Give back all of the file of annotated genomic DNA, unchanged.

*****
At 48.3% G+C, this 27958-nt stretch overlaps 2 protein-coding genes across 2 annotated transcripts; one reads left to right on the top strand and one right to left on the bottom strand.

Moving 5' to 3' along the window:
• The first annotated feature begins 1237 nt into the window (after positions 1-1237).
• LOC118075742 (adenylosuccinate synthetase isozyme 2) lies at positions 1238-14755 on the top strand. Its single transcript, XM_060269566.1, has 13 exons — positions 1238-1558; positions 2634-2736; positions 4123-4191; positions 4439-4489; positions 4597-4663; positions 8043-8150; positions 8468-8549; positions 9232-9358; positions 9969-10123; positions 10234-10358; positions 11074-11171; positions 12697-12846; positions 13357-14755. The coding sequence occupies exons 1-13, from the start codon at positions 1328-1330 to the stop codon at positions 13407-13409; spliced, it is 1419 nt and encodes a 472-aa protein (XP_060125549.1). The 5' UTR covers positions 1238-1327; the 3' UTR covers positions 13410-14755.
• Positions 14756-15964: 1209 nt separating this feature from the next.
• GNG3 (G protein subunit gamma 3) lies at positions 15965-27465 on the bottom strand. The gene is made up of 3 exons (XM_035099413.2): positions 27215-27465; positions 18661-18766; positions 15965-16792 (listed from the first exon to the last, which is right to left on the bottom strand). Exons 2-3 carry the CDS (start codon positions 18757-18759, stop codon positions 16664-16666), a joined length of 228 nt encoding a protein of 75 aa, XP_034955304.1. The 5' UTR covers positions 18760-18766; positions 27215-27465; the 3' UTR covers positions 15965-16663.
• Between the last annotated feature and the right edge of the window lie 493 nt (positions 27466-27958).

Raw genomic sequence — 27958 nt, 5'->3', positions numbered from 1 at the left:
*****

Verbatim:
At 48.3% G+C, this 27958-nt stretch overlaps 2 protein-coding genes across 2 annotated transcripts; one reads left to right on the top strand and one right to left on the bottom strand.

Moving 5' to 3' along the window:
• The first annotated feature begins 1237 nt into the window (after positions 1-1237).
• LOC118075742 (adenylosuccinate synthetase isozyme 2) lies at positions 1238-14755 on the top strand. Its single transcript, XM_060269566.1, has 13 exons — positions 1238-1558; positions 2634-2736; positions 4123-4191; positions 4439-4489; positions 4597-4663; positions 8043-8150; positions 8468-8549; positions 9232-9358; positions 9969-10123; positions 10234-10358; positions 11074-11171; positions 12697-12846; positions 13357-14755. The coding sequence occupies exons 1-13, from the start codon at positions 1328-1330 to the stop codon at positions 13407-13409; spliced, it is 1419 nt and encodes a 472-aa protein (XP_060125549.1). The 5' UTR covers positions 1238-1327; the 3' UTR covers positions 13410-14755.
• Positions 14756-15964: 1209 nt separating this feature from the next.
• GNG3 (G protein subunit gamma 3) lies at positions 15965-27465 on the bottom strand. The gene is made up of 3 exons (XM_035099413.2): positions 27215-27465; positions 18661-18766; positions 15965-16792 (listed from the first exon to the last, which is right to left on the bottom strand). Exons 2-3 carry the CDS (start codon positions 18757-18759, stop codon positions 16664-16666), a joined length of 228 nt encoding a protein of 75 aa, XP_034955304.1. The 5' UTR covers positions 18760-18766; positions 27215-27465; the 3' UTR covers positions 15965-16663.
• Between the last annotated feature and the right edge of the window lie 493 nt (positions 27466-27958).

Raw genomic sequence — 27958 nt, 5'->3', positions numbered from 1 at the left: